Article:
Of course, otoplasty also offers social and self-esteem benefits. Being constantly teased about one's disproportional body part can lead to feelings of low self-worth and depression in children and adolescents. In extreme cases, it can lead to introversion or unhealthy, aggressive behavior as self-defense mechanisms. Repairing the shape and proportion of this sense organ using the technique, can save kids from teasing and the consequential psychological effects. The child no longer feels embarrassed and will not be the constant scapegoat for tormentors' jokes.

Ear pinning surgery may be a cosmetic procedure but its product is much more. Children who undergo otoplasty have greater self confidence and happy lives as they grow into adulthood.

Getting Started

During consultation, your doctor will examine the structure of the ears and discuss possibilities for correcting the problems. Even if only one ear needs "pinning back," the surgery will probably be recommended on both to achieve the most natural, symmetrical appearance.

Otoplasty will not alter hearing ability. But with a successful procedure, the ears will be in proportion to the size and shape of the face and head.

The Procedure

The otoplasty procedure is performed in an outpatient medical surgery center, physician's office, or hospital. Surgeons typically suggest a general anesthesia for young patients and a local anesthetic combined with a mild sedative for older children and adults. For certain general anesthesia cases, an overnight hospital stay may be appropriate. Otherwise, patients return home within hours of the procedure on the same day. Under normal conditions, time for operation is about two hours.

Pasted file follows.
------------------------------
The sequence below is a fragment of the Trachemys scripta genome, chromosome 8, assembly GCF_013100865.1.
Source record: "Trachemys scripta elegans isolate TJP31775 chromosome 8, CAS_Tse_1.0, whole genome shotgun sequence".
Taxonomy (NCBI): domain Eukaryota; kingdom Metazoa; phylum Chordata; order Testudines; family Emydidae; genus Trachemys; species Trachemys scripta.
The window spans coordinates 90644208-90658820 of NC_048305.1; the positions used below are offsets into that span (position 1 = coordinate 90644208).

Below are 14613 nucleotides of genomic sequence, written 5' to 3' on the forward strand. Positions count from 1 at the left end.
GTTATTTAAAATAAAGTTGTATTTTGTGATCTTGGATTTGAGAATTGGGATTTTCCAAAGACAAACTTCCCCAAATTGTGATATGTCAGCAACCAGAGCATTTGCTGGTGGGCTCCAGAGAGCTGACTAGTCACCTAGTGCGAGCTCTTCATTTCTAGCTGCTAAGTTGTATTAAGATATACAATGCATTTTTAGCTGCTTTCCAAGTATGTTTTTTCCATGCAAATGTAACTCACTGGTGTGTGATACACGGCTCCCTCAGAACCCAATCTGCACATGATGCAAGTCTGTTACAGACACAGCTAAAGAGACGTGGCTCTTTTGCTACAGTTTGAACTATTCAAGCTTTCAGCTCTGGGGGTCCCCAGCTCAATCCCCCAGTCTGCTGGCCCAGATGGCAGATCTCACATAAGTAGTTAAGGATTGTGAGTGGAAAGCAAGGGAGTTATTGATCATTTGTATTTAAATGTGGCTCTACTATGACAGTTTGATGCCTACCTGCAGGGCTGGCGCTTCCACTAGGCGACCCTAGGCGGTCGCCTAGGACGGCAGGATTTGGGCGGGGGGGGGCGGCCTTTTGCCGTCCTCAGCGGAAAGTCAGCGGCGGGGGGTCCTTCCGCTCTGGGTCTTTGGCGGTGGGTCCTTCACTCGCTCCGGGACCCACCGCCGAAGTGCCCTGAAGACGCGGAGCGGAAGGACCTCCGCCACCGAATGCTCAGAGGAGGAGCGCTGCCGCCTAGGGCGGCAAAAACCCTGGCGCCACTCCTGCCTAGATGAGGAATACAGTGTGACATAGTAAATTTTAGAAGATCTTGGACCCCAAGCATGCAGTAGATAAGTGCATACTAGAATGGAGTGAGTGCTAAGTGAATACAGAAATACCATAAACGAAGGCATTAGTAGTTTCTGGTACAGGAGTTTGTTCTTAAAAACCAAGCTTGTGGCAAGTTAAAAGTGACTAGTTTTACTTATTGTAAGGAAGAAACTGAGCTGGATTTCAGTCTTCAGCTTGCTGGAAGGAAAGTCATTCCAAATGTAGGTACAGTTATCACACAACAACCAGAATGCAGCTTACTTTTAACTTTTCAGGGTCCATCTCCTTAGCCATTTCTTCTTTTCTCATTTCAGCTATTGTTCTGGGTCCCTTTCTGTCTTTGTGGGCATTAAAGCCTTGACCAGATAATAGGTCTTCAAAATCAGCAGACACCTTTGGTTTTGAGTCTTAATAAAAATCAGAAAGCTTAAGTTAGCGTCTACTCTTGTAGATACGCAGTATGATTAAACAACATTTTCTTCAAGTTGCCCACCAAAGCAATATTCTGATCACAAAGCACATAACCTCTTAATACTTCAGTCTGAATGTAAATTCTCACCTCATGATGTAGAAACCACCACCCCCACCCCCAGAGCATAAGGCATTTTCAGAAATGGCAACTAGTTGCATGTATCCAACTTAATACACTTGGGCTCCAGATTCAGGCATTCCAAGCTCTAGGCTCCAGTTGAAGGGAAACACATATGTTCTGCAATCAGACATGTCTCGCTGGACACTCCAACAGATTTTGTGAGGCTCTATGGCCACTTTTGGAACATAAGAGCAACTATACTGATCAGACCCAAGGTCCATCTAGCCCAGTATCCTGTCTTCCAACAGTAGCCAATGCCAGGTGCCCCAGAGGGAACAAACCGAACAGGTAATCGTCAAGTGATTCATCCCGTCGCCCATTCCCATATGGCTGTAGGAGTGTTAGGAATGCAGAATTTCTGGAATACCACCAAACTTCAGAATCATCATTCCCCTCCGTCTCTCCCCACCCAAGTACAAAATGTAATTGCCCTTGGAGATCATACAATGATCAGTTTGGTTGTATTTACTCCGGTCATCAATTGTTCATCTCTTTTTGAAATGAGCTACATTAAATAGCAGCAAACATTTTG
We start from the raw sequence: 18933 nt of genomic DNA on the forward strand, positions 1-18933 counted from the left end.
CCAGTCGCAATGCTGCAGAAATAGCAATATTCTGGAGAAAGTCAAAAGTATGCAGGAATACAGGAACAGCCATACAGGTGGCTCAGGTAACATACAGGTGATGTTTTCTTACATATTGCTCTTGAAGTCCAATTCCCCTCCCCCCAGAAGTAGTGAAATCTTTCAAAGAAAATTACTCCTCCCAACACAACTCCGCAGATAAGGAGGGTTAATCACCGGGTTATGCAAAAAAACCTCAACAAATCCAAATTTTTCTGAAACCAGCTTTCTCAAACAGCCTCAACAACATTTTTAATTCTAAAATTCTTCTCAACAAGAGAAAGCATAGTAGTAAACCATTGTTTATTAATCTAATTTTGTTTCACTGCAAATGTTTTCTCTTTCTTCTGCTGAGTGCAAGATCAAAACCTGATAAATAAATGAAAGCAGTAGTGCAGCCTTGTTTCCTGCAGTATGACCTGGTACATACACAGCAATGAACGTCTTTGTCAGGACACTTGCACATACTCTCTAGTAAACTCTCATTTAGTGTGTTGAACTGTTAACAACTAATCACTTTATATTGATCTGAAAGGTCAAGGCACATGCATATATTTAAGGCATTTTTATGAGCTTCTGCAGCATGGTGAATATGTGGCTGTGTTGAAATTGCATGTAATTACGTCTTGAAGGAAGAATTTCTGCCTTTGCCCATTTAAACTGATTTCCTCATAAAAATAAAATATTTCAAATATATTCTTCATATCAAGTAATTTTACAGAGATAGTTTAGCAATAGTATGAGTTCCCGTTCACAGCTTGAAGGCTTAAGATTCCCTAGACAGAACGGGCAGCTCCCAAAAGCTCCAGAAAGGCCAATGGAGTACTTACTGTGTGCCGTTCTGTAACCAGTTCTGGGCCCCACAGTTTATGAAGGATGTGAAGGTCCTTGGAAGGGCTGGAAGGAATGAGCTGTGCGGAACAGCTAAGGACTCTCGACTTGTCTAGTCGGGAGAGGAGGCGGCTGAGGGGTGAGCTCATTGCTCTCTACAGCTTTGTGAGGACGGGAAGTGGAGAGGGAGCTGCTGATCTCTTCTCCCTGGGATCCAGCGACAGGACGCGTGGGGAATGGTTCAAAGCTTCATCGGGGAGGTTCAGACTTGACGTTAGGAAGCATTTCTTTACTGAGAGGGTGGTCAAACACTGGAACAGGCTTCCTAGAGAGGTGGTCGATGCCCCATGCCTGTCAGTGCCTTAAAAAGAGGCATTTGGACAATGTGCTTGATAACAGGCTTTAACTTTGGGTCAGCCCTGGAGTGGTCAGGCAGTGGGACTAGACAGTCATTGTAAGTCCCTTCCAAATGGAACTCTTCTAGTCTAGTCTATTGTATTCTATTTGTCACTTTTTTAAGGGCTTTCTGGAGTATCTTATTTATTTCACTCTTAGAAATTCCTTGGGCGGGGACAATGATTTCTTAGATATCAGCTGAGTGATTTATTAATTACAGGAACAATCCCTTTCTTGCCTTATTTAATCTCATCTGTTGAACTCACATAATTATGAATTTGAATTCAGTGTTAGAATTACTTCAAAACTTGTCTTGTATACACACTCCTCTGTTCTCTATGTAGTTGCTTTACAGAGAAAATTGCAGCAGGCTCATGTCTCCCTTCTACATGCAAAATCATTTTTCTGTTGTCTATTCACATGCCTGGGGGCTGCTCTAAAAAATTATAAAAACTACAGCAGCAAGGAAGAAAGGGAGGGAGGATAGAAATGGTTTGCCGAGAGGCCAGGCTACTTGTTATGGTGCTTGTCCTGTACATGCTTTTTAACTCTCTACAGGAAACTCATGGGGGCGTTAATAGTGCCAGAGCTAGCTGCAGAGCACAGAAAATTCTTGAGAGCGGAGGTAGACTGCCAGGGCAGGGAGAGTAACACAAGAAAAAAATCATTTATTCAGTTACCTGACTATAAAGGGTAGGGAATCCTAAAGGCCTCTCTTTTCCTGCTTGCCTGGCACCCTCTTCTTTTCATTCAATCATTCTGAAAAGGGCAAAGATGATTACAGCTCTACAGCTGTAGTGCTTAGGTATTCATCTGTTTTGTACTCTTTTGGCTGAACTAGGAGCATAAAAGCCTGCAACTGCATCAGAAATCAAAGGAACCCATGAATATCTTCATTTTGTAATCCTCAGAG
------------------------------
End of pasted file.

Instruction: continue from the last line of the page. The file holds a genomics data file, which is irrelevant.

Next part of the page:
Techniques vary among surgeons and patients. Factors that may impact the choice of technique include the general anatomy of the sense organ, the extent of the cartilage, excessive skin in the surrounding area, or level of deformity in other areas..

There are two common Otoplasty techniques:

* The surgeon first determines the incision location by finding the most inconspicuous site on the back of the ear. Once the incision is made, he or she will sculpt the exposed cartilage and re-position it closer to the head for a more natural-looking appearance. The surgeon may use non-removable stitches to help the cartilage maintain its position. In some cases, they will remove excessive cartilage in order to enhance the ultimate appearance.

* In the second common technique, skin is removed and the cartilage is folded back. There is no cartilage removed in this technique. Non-removable stitches are used to help the gristle maintain its position. Dissolvable or removable stitches are used for the incision location, which are removed or dissolved within seven days.